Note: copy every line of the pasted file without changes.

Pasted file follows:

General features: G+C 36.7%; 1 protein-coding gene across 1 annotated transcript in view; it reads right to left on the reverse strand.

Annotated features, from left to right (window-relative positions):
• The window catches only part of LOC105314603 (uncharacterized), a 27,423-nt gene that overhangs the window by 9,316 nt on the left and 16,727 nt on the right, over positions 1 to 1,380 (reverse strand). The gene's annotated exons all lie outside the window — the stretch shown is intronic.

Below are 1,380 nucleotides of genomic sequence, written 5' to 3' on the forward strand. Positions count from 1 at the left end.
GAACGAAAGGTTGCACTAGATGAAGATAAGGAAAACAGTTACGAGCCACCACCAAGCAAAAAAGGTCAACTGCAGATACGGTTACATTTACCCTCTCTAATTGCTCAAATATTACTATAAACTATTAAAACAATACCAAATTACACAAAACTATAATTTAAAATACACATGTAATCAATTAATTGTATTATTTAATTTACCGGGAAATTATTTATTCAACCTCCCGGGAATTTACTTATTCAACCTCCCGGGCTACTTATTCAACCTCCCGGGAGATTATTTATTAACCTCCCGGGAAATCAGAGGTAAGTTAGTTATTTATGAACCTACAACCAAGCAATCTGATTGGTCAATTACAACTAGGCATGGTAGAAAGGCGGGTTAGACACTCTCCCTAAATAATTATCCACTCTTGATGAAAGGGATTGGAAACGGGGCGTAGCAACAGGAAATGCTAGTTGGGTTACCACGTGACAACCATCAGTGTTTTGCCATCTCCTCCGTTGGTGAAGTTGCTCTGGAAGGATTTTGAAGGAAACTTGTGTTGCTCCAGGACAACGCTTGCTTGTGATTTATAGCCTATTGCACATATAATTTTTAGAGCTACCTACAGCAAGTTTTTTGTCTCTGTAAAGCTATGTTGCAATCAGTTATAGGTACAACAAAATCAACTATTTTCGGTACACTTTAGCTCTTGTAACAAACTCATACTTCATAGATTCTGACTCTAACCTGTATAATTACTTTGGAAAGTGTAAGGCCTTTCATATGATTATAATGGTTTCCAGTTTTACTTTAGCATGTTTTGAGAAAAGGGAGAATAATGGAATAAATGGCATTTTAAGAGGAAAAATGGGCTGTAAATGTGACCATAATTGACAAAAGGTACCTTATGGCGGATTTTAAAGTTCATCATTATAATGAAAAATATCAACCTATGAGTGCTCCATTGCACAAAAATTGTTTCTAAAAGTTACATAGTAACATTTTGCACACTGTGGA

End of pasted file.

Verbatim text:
General features: G+C 36.7%; 1 protein-coding gene across 1 annotated transcript in view; it reads right to left on the reverse strand.

Annotated features, from left to right (window-relative positions):
• The window catches only part of LOC105314603 (uncharacterized), a 27,423-nt gene that overhangs the window by 9,316 nt on the left and 16,727 nt on the right, over positions 1 to 1,380 (reverse strand). The gene's annotated exons all lie outside the window — the stretch shown is intronic.

Below are 1,380 nucleotides of genomic sequence, written 5' to 3' on the forward strand. Positions count from 1 at the left end.
GAACGAAAGGTTGCACTAGATGAAGATAAGGAAAACAGTTACGAGCCACCACCAAGCAAAAAAGGTCAACTGCAGATACGGTTACATTTACCCTCTCTAATTGCTCAAATATTACTATAAACTATTAAAACAATACCAAATTACACAAAACTATAATTTAAAATACACATGTAATCAATTAATTGTATTATTTAATTTACCGGGAAATTATTTATTCAACCTCCCGGGAATTTACTTATTCAACCTCCCGGGCTACTTATTCAACCTCCCGGGAGATTATTTATTAACCTCCCGGGAAATCAGAGGTAAGTTAGTTATTTATGAACCTACAACCAAGCAATCTGATTGGTCAATTACAACTAGGCATGGTAGAAAGGCGGGTTAGACACTCTCCCTAAATAATTATCCACTCTTGATGAAAGGGATTGGAAACGGGGCGTAGCAACAGGAAATGCTAGTTGGGTTACCACGTGACAACCATCAGTGTTTTGCCATCTCCTCCGTTGGTGAAGTTGCTCTGGAAGGATTTTGAAGGAAACTTGTGTTGCTCCAGGACAACGCTTGCTTGTGATTTATAGCCTATTGCACATATAATTTTTAGAGCTACCTACAGCAAGTTTTTTGTCTCTGTAAAGCTATGTTGCAATCAGTTATAGGTACAACAAAATCAACTATTTTCGGTACACTTTAGCTCTTGTAACAAACTCATACTTCATAGATTCTGACTCTAACCTGTATAATTACTTTGGAAAGTGTAAGGCCTTTCATATGATTATAATGGTTTCCAGTTTTACTTTAGCATGTTTTGAGAAAAGGGAGAATAATGGAATAAATGGCATTTTAAGAGGAAAAATGGGCTGTAAATGTGACCATAATTGACAAAAGGTACCTTATGGCGGATTTTAAAGTTCATCATTATAATGAAAAATATCAACCTATGAGTGCTCCATTGCACAAAAATTGTTTCTAAAAGTTACATAGTAACATTTTGCACACTGTGGA